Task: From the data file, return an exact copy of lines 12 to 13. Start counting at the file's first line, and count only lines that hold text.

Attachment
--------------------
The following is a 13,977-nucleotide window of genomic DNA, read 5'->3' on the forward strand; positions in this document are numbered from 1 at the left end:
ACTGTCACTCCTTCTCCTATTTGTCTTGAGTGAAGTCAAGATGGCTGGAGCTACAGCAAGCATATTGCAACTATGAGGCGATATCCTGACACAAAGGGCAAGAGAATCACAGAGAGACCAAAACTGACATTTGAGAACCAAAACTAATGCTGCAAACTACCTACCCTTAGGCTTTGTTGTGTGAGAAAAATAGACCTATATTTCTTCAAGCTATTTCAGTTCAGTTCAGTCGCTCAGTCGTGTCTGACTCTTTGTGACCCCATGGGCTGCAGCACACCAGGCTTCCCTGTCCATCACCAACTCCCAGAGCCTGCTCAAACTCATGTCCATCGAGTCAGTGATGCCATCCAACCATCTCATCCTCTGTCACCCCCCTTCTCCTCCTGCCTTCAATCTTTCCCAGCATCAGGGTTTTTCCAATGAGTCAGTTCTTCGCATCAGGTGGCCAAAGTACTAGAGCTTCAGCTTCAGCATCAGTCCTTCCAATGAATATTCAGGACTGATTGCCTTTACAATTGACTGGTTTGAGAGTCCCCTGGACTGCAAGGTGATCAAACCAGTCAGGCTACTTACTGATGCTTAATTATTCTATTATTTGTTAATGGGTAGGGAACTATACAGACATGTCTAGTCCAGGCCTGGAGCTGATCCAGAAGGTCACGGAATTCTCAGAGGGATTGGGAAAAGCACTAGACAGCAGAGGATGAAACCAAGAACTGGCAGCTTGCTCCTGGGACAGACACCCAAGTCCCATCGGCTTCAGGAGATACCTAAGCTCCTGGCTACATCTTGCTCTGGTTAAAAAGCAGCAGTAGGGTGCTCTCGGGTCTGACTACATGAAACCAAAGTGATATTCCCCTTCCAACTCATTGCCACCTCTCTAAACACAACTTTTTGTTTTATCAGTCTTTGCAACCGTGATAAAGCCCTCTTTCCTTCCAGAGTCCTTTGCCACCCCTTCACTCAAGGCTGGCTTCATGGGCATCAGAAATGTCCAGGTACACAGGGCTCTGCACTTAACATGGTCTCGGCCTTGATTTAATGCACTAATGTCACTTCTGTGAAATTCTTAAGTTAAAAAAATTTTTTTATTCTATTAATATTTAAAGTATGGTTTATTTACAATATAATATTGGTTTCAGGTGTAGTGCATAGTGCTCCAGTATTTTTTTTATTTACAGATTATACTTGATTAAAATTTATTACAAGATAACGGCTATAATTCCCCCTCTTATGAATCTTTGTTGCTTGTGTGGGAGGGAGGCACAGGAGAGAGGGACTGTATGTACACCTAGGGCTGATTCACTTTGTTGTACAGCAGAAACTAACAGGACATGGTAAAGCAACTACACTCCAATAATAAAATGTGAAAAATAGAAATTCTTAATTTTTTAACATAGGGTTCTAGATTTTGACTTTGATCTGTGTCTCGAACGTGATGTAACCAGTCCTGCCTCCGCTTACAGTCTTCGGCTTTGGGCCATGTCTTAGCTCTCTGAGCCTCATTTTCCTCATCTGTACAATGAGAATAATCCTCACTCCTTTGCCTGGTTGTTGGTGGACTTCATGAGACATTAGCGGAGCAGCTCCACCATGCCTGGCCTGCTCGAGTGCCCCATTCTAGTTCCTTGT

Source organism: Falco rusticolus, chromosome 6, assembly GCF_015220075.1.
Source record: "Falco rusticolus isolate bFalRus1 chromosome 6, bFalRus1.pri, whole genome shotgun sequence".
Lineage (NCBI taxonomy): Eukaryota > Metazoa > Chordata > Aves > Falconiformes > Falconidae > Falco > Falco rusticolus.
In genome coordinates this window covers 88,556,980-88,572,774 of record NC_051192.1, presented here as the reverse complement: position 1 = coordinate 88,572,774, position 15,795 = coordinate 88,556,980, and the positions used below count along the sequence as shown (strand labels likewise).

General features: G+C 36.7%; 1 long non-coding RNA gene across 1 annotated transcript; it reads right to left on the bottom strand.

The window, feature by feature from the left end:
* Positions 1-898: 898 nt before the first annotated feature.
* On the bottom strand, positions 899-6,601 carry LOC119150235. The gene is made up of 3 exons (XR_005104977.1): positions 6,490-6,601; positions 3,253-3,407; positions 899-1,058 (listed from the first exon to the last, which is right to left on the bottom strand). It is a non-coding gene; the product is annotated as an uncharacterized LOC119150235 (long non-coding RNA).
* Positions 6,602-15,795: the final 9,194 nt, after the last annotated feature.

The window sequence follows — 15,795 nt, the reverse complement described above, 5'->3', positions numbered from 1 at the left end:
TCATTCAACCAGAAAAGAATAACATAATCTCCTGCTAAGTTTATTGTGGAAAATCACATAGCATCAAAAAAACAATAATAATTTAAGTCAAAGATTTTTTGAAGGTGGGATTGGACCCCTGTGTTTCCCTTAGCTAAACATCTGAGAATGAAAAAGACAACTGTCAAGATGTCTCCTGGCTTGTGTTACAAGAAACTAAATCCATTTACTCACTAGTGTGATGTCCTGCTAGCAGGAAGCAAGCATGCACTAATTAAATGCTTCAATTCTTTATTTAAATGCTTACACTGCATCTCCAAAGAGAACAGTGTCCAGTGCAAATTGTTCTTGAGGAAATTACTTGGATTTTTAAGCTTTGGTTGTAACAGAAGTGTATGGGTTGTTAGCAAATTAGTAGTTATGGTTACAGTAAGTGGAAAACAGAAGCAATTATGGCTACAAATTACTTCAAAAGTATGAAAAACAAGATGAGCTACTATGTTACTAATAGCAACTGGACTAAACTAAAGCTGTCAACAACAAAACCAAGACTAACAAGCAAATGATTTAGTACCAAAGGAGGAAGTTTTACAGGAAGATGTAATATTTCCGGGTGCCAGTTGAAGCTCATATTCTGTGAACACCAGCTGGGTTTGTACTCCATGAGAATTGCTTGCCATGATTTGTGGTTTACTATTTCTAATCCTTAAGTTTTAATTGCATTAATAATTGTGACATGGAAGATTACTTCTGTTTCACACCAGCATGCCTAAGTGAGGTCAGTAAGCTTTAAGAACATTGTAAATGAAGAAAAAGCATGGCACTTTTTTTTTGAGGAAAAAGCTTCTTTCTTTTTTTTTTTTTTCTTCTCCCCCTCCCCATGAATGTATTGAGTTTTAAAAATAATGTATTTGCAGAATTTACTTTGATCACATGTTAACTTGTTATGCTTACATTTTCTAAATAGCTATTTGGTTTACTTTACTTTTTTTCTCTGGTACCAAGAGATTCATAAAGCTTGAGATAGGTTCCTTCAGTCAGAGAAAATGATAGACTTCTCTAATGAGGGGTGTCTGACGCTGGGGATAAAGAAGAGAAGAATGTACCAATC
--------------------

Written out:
The window sequence follows — 15,795 nt, the reverse complement described above, 5'->3', positions numbered from 1 at the left end:
TCATTCAACCAGAAAAGAATAACATAATCTCCTGCTAAGTTTATTGTGGAAAATCACATAGCATCAAAAAAACAATAATAATTTAAGTCAAAGATTTTTTGAAGGTGGGATTGGACCCCTGTGTTTCCCTTAGCTAAACATCTGAGAATGAAAAAGACAACTGTCAAGATGTCTCCTGGCTTGTGTTACAAGAAACTAAATCCATTTACTCACTAGTGTGATGTCCTGCTAGCAGGAAGCAAGCATGCACTAATTAAATGCTTCAATTCTTTATTTAAATGCTTACACTGCATCTCCAAAGAGAACAGTGTCCAGTGCAAATTGTTCTTGAGGAAATTACTTGGATTTTTAAGCTTTGGTTGTAACAGAAGTGTATGGGTTGTTAGCAAATTAGTAGTTATGGTTACAGTAAGTGGAAAACAGAAGCAATTATGGCTACAAATTACTTCAAAAGTATGAAAAACAAGATGAGCTACTATGTTACTAATAGCAACTGGACTAAACTAAAGCTGTCAACAACAAAACCAAGACTAACAAGCAAATGATTTAGTACCAAAGGAGGAAGTTTTACAGGAAGATGTAATATTTCCGGGTGCCAGTTGAAGCTCATATTCTGTGAACACCAGCTGGGTTTGTACTCCATGAGAATTGCTTGCCATGATTTGTGGTTTACTATTTCTAATCCTTAAGTTTTAATTGCATTAATAATTGTGACATGGAAGATTACTTCTGTTTCACACCAGCATGCCTAAGTGAGGTCAGTAAGCTTTAAGAACATTGTAAATGAAGAAAAAGCATGGCACTTTTTTTTTGAGGAAAAAGCTTCTTTCTTTTTTTTTTTTTTCTTCTCCCCCTCCCCATGAATGTATTGAGTTTTAAAAATAATGTATTTGCAGAATTTACTTTGATCACATGTTAACTTGTTATGCTTACATTTTCTAAATAGCTATTTGGTTTACTTTACTTTTTTTCTCTGGTACCAAGAGATTCATAAAGCTTGAGATAGGTTCCTTCAGTCAGAGAAAATGATAGACTTCTCTAATGAGGGGTGTCTGACGCTGGGGATAAAGAAGAGAAGAATGTACCAATC